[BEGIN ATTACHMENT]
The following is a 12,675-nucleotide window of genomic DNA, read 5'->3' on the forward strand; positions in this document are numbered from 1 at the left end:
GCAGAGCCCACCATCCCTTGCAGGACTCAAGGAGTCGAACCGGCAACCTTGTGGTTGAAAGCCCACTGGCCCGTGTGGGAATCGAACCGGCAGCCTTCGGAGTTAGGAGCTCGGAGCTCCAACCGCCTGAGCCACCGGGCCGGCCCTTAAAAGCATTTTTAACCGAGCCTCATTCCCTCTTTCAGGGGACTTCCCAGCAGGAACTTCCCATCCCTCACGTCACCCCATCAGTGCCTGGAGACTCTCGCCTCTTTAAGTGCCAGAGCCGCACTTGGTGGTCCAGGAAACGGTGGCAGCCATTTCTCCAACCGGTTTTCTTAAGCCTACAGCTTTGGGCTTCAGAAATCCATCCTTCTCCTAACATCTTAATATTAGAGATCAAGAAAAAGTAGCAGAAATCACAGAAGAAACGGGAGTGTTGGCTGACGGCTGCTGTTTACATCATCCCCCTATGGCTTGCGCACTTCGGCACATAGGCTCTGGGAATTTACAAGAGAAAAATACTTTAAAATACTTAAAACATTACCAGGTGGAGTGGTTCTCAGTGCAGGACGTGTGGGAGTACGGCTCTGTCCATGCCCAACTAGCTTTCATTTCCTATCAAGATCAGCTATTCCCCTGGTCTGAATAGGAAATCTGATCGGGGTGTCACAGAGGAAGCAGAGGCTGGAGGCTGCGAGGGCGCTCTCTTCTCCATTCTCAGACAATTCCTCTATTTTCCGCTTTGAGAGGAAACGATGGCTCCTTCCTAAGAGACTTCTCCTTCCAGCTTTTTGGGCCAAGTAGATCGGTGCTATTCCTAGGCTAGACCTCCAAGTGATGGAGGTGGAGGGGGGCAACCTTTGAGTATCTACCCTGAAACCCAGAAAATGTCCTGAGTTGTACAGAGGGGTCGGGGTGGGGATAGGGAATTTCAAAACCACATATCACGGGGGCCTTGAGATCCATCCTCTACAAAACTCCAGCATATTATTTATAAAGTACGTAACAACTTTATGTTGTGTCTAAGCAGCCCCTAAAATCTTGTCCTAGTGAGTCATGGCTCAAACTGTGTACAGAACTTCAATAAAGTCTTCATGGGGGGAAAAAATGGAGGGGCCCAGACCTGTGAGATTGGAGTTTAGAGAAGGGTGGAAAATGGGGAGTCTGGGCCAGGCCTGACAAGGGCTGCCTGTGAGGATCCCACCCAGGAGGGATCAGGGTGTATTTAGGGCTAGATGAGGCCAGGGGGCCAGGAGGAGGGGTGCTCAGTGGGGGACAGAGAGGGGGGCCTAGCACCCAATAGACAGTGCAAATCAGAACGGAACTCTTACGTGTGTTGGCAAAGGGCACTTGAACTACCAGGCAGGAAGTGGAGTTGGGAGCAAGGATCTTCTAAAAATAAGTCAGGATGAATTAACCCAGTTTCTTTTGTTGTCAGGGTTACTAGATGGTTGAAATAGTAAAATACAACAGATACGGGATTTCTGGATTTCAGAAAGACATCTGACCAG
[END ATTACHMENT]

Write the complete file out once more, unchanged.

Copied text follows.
The following is a 12,675-nucleotide window of genomic DNA, read 5'->3' on the forward strand; positions in this document are numbered from 1 at the left end:
GCAGAGCCCACCATCCCTTGCAGGACTCAAGGAGTCGAACCGGCAACCTTGTGGTTGAAAGCCCACTGGCCCGTGTGGGAATCGAACCGGCAGCCTTCGGAGTTAGGAGCTCGGAGCTCCAACCGCCTGAGCCACCGGGCCGGCCCTTAAAAGCATTTTTAACCGAGCCTCATTCCCTCTTTCAGGGGACTTCCCAGCAGGAACTTCCCATCCCTCACGTCACCCCATCAGTGCCTGGAGACTCTCGCCTCTTTAAGTGCCAGAGCCGCACTTGGTGGTCCAGGAAACGGTGGCAGCCATTTCTCCAACCGGTTTTCTTAAGCCTACAGCTTTGGGCTTCAGAAATCCATCCTTCTCCTAACATCTTAATATTAGAGATCAAGAAAAAGTAGCAGAAATCACAGAAGAAACGGGAGTGTTGGCTGACGGCTGCTGTTTACATCATCCCCCTATGGCTTGCGCACTTCGGCACATAGGCTCTGGGAATTTACAAGAGAAAAATACTTTAAAATACTTAAAACATTACCAGGTGGAGTGGTTCTCAGTGCAGGACGTGTGGGAGTACGGCTCTGTCCATGCCCAACTAGCTTTCATTTCCTATCAAGATCAGCTATTCCCCTGGTCTGAATAGGAAATCTGATCGGGGTGTCACAGAGGAAGCAGAGGCTGGAGGCTGCGAGGGCGCTCTCTTCTCCATTCTCAGACAATTCCTCTATTTTCCGCTTTGAGAGGAAACGATGGCTCCTTCCTAAGAGACTTCTCCTTCCAGCTTTTTGGGCCAAGTAGATCGGTGCTATTCCTAGGCTAGACCTCCAAGTGATGGAGGTGGAGGGGGGCAACCTTTGAGTATCTACCCTGAAACCCAGAAAATGTCCTGAGTTGTACAGAGGGGTCGGGGTGGGGATAGGGAATTTCAAAACCACATATCACGGGGGCCTTGAGATCCATCCTCTACAAAACTCCAGCATATTATTTATAAAGTACGTAACAACTTTATGTTGTGTCTAAGCAGCCCCTAAAATCTTGTCCTAGTGAGTCATGGCTCAAACTGTGTACAGAACTTCAATAAAGTCTTCATGGGGGGAAAAAATGGAGGGGCCCAGACCTGTGAGATTGGAGTTTAGAGAAGGGTGGAAAATGGGGAGTCTGGGCCAGGCCTGACAAGGGCTGCCTGTGAGGATCCCACCCAGGAGGGATCAGGGTGTATTTAGGGCTAGATGAGGCCAGGGGGCCAGGAGGAGGGGTGCTCAGTGGGGGACAGAGAGGGGGGCCTAGCACCCAATAGACAGTGCAAATCAGAACGGAACTCTTACGTGTGTTGGCAAAGGGCACTTGAACTACCAGGCAGGAAGTGGAGTTGGGAGCAAGGATCTTCTAAAAATAAGTCAGGATGAATTAACCCAGTTTCTTTTGTTGTCAGGGTTACTAGATGGTTGAAATAGTAAAATACAACAGATACGGGATTTCTGGATTTCAGAAAGACATCTGACCAG